Your wireless modem/router should work in Australia. However Telstra does use different setting to BT so you will need to refer too your ISP's setup information. Note Australia uses a different telephone plug to the UK so it may be neccesary to buy an adapter. Microfilters are still required on telephone sockets for all points.
A list of Internet Providers available in Victoria []
There are many providers in Australia. You pick and choose what's preferable to the individual.
I'd like to place on record that Telstra/Bigpond get a slating on some discussion forums. But I need access every working day otherwise I can't work. In 2 years of service I've had about a day's down time using Telstra/Bigpond in 2 years service, This can't be too bad considering we had an interstate move during this period !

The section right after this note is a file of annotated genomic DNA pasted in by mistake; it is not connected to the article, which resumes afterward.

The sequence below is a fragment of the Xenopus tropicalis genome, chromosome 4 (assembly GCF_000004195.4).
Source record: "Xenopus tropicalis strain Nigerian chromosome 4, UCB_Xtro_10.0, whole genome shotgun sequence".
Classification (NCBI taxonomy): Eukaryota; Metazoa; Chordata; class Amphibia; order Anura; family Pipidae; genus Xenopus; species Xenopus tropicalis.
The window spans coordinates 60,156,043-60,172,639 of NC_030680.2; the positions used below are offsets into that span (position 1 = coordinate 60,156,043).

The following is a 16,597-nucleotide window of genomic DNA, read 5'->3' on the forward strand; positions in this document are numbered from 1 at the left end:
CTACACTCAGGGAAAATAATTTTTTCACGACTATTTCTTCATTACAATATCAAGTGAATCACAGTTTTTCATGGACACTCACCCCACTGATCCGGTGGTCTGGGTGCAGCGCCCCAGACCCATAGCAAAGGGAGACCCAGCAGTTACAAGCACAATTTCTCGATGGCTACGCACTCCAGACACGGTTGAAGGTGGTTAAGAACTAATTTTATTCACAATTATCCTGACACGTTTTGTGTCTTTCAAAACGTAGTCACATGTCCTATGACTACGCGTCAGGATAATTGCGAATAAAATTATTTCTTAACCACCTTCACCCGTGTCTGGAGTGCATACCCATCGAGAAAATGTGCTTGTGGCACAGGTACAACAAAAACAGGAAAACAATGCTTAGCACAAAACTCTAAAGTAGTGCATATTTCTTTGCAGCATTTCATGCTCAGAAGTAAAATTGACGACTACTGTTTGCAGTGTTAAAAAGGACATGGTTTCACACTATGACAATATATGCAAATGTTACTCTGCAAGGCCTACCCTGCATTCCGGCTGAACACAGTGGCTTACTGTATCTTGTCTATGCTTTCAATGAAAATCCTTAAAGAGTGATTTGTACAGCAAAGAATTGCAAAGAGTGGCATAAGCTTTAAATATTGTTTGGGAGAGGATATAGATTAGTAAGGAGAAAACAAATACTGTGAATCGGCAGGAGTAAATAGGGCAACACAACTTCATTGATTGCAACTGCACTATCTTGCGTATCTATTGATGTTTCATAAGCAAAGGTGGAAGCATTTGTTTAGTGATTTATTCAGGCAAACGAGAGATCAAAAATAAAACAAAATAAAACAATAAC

Australia has four main mobile network providers: Telstra, Optus, Vodafone and Three. Reference http://www.gsmworld.com/roaming/gsminfo/cou_au.shtml .
It is possible to use a UK mobile phone on the Australian GSM networks. If you bring the phone to Australia and roaming is enabled on your contract, it will work on the networks here; you will still have your uk number but you will incur roaming charges. You do not require a tri band phone to do this, Tri Band phones add GSM1900 for use in the USA.